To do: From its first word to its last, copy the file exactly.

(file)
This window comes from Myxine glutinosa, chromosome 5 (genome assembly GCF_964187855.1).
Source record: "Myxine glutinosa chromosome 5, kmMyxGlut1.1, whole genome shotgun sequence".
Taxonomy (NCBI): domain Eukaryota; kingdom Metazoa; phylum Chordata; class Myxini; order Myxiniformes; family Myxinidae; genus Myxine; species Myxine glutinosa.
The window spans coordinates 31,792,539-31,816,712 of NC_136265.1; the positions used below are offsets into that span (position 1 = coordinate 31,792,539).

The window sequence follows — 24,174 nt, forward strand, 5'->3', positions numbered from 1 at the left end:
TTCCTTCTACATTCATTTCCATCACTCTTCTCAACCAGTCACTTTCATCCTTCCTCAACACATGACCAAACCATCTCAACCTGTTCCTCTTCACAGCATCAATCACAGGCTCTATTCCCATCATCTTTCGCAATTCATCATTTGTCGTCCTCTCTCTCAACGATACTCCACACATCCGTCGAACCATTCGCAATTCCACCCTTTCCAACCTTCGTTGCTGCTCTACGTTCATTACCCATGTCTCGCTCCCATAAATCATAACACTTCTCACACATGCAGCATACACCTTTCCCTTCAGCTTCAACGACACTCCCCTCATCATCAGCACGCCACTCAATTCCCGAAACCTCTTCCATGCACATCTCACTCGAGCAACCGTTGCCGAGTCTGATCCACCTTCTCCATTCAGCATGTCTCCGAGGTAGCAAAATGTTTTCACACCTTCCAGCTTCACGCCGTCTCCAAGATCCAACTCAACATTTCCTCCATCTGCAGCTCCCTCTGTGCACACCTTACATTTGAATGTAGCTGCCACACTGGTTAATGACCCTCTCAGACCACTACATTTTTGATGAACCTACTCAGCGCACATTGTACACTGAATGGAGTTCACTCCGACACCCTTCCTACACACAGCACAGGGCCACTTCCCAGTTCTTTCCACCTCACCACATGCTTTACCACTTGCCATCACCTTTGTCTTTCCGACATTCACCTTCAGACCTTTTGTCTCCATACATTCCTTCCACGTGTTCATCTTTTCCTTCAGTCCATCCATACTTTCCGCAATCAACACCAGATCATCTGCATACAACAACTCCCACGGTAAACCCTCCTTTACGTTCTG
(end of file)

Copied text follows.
This window comes from Myxine glutinosa, chromosome 5 (genome assembly GCF_964187855.1).
Source record: "Myxine glutinosa chromosome 5, kmMyxGlut1.1, whole genome shotgun sequence".
Taxonomy (NCBI): domain Eukaryota; kingdom Metazoa; phylum Chordata; class Myxini; order Myxiniformes; family Myxinidae; genus Myxine; species Myxine glutinosa.
The window spans coordinates 31,792,539-31,816,712 of NC_136265.1; the positions used below are offsets into that span (position 1 = coordinate 31,792,539).

The window sequence follows — 24,174 nt, forward strand, 5'->3', positions numbered from 1 at the left end:
TTCCTTCTACATTCATTTCCATCACTCTTCTCAACCAGTCACTTTCATCCTTCCTCAACACATGACCAAACCATCTCAACCTGTTCCTCTTCACAGCATCAATCACAGGCTCTATTCCCATCATCTTTCGCAATTCATCATTTGTCGTCCTCTCTCTCAACGATACTCCACACATCCGTCGAACCATTCGCAATTCCACCCTTTCCAACCTTCGTTGCTGCTCTACGTTCATTACCCATGTCTCGCTCCCATAAATCATAACACTTCTCACACATGCAGCATACACCTTTCCCTTCAGCTTCAACGACACTCCCCTCATCATCAGCACGCCACTCAATTCCCGAAACCTCTTCCATGCACATCTCACTCGAGCAACCGTTGCCGAGTCTGATCCACCTTCTCCATTCAGCATGTCTCCGAGGTAGCAAAATGTTTTCACACCTTCCAGCTTCACGCCGTCTCCAAGATCCAACTCAACATTTCCTCCATCTGCAGCTCCCTCTGTGCACACCTTACATTTGAATGTAGCTGCCACACTGGTTAATGACCCTCTCAGACCACTACATTTTTGATGAACCTACTCAGCGCACATTGTACACTGAATGGAGTTCACTCCGACACCCTTCCTACACACAGCACAGGGCCACTTCCCAGTTCTTTCCACCTCACCACATGCTTTACCACTTGCCATCACCTTTGTCTTTCCGACATTCACCTTCAGACCTTTTGTCTCCATACATTCCTTCCACGTGTTCATCTTTTCCTTCAGTCCATCCATACTTTCCGCAATCAACACCAGATCATCTGCATACAACAACTCCCACGGTAAACCCTCCTTTACGTTCTG